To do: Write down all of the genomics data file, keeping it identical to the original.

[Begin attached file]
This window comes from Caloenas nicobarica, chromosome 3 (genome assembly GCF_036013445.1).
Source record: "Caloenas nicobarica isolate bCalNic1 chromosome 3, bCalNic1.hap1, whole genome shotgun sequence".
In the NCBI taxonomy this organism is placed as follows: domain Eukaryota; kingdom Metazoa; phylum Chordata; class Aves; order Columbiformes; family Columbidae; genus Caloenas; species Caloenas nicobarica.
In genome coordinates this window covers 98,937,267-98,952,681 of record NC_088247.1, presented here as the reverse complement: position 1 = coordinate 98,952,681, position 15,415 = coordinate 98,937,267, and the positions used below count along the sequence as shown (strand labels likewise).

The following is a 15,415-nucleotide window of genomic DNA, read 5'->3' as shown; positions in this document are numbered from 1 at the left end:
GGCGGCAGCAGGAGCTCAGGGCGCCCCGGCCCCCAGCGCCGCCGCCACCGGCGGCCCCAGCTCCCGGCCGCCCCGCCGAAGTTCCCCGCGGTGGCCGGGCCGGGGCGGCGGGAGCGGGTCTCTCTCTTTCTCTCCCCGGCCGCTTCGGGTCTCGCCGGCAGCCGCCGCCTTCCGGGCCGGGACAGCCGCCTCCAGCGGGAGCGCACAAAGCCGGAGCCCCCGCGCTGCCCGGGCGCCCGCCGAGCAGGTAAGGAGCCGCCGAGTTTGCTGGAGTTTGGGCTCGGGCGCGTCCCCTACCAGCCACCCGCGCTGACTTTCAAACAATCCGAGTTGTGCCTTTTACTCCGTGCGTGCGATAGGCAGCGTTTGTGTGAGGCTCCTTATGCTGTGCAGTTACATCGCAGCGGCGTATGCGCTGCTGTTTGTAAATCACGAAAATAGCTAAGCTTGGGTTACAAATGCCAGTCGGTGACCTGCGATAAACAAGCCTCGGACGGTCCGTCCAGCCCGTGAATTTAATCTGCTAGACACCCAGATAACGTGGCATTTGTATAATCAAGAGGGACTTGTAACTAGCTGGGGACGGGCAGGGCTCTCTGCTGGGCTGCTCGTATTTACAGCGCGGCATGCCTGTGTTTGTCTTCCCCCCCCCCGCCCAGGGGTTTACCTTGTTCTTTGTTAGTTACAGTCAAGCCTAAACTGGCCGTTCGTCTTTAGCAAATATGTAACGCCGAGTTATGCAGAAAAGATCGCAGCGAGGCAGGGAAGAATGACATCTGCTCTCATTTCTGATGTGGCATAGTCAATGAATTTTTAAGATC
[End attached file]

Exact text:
This window comes from Caloenas nicobarica, chromosome 3 (genome assembly GCF_036013445.1).
Source record: "Caloenas nicobarica isolate bCalNic1 chromosome 3, bCalNic1.hap1, whole genome shotgun sequence".
In the NCBI taxonomy this organism is placed as follows: domain Eukaryota; kingdom Metazoa; phylum Chordata; class Aves; order Columbiformes; family Columbidae; genus Caloenas; species Caloenas nicobarica.
In genome coordinates this window covers 98,937,267-98,952,681 of record NC_088247.1, presented here as the reverse complement: position 1 = coordinate 98,952,681, position 15,415 = coordinate 98,937,267, and the positions used below count along the sequence as shown (strand labels likewise).

The following is a 15,415-nucleotide window of genomic DNA, read 5'->3' as shown; positions in this document are numbered from 1 at the left end:
GGCGGCAGCAGGAGCTCAGGGCGCCCCGGCCCCCAGCGCCGCCGCCACCGGCGGCCCCAGCTCCCGGCCGCCCCGCCGAAGTTCCCCGCGGTGGCCGGGCCGGGGCGGCGGGAGCGGGTCTCTCTCTTTCTCTCCCCGGCCGCTTCGGGTCTCGCCGGCAGCCGCCGCCTTCCGGGCCGGGACAGCCGCCTCCAGCGGGAGCGCACAAAGCCGGAGCCCCCGCGCTGCCCGGGCGCCCGCCGAGCAGGTAAGGAGCCGCCGAGTTTGCTGGAGTTTGGGCTCGGGCGCGTCCCCTACCAGCCACCCGCGCTGACTTTCAAACAATCCGAGTTGTGCCTTTTACTCCGTGCGTGCGATAGGCAGCGTTTGTGTGAGGCTCCTTATGCTGTGCAGTTACATCGCAGCGGCGTATGCGCTGCTGTTTGTAAATCACGAAAATAGCTAAGCTTGGGTTACAAATGCCAGTCGGTGACCTGCGATAAACAAGCCTCGGACGGTCCGTCCAGCCCGTGAATTTAATCTGCTAGACACCCAGATAACGTGGCATTTGTATAATCAAGAGGGACTTGTAACTAGCTGGGGACGGGCAGGGCTCTCTGCTGGGCTGCTCGTATTTACAGCGCGGCATGCCTGTGTTTGTCTTCCCCCCCCCCGCCCAGGGGTTTACCTTGTTCTTTGTTAGTTACAGTCAAGCCTAAACTGGCCGTTCGTCTTTAGCAAATATGTAACGCCGAGTTATGCAGAAAAGATCGCAGCGAGGCAGGGAAGAATGACATCTGCTCTCATTTCTGATGTGGCATAGTCAATGAATTTTTAAGATC